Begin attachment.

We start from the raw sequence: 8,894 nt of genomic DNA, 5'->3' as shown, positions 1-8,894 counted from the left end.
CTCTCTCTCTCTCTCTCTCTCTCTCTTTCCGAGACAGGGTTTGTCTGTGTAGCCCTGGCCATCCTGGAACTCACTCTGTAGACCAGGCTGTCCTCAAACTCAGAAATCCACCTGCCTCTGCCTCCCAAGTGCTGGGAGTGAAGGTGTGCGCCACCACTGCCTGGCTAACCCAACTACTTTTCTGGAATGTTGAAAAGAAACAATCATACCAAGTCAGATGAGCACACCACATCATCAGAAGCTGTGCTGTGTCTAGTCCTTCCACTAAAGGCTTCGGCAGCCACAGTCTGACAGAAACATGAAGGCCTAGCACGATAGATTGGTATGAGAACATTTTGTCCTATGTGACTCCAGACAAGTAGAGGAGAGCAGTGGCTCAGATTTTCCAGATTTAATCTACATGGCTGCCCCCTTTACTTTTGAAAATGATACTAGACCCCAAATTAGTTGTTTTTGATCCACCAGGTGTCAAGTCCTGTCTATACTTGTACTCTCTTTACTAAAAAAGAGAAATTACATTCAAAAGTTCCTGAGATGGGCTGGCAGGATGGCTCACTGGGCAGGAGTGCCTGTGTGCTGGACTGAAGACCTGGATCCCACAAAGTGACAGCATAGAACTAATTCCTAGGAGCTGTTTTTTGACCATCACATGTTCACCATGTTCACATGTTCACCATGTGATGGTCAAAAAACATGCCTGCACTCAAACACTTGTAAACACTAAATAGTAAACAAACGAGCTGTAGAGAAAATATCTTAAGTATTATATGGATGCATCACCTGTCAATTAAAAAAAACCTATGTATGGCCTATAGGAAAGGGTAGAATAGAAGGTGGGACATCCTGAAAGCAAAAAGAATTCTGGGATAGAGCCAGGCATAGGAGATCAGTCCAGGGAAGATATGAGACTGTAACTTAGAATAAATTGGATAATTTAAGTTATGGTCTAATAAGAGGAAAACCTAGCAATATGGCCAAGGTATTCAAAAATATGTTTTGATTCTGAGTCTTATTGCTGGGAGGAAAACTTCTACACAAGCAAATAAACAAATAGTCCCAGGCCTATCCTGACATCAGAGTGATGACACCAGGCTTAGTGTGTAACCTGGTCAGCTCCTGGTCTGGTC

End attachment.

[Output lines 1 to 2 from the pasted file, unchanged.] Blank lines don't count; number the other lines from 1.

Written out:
We start from the raw sequence: 8,894 nt of genomic DNA, 5'->3' as shown, positions 1-8,894 counted from the left end.
CTCTCTCTCTCTCTCTCTCTCTCTCTTTCCGAGACAGGGTTTGTCTGTGTAGCCCTGGCCATCCTGGAACTCACTCTGTAGACCAGGCTGTCCTCAAACTCAGAAATCCACCTGCCTCTGCCTCCCAAGTGCTGGGAGTGAAGGTGTGCGCCACCACTGCCTGGCTAACCCAACTACTTTTCTGGAATGTTGAAAAGAAACAATCATACCAAGTCAGATGAGCACACCACATCATCAGAAGCTGTGCTGTGTCTAGTCCTTCCACTAAAGGCTTCGGCAGCCACAGTCTGACAGAAACATGAAGGCCTAGCACGATAGATTGGTATGAGAACATTTTGTCCTATGTGACTCCAGACAAGTAGAGGAGAGCAGTGGCTCAGATTTTCCAGATTTAATCTACATGGCTGCCCCCTTTACTTTTGAAAATGATACTAGACCCCAAATTAGTTGTTTTTGATCCACCAGGTGTCAAGTCCTGTCTATACTTGTACTCTCTTTACTAAAAAAGAGAAATTACATTCAAAAGTTCCTGAGATGGGCTGGCAGGATGGCTCACTGGGCAGGAGTGCCTGTGTGCTGGACTGAAGACCTGGATCCCACAAAGTGACAGCATAGAACTAATTCCTAGGAGCTGTTTTTTGACCATCACATGTTCACCATGTTCACATGTTCACCATGTGATGGTCAAAAAACATGCCTGCACTCAAACACTTGTAAACACTAAATAGTAAACAAACGAGCTGTAGAGAAAATATCTTAAGTATTATATGGATGCATCACCTGTCAATTAAAAAAAACCTATGTATGGCCTATAGGAAAGGGTAGAATAGAAGGTGGGACATCCTGAAAGCAAAAAGAATTCTGGGATAGAGCCAGGCATAGGAGATCAGTCCAGGGAAGATATGAGACTGTAACTTAGAATAAATTGGATAATTTAAGTTATGGTCTAATAAGAGGAAAACCTAGCAATATGGCCAAGGTATTCAAAAATATGTTTTGATTCTGAGTCTTATTGCTGGGAGGAAAACTTCTACACAAGCAAATAAACAAATAGTCCCAGGCCTATCCTGACATCAGAGTGATGACACCAGGCTTAGTGTGTAACCTGGTCAGCTCCTGGTCTGGTC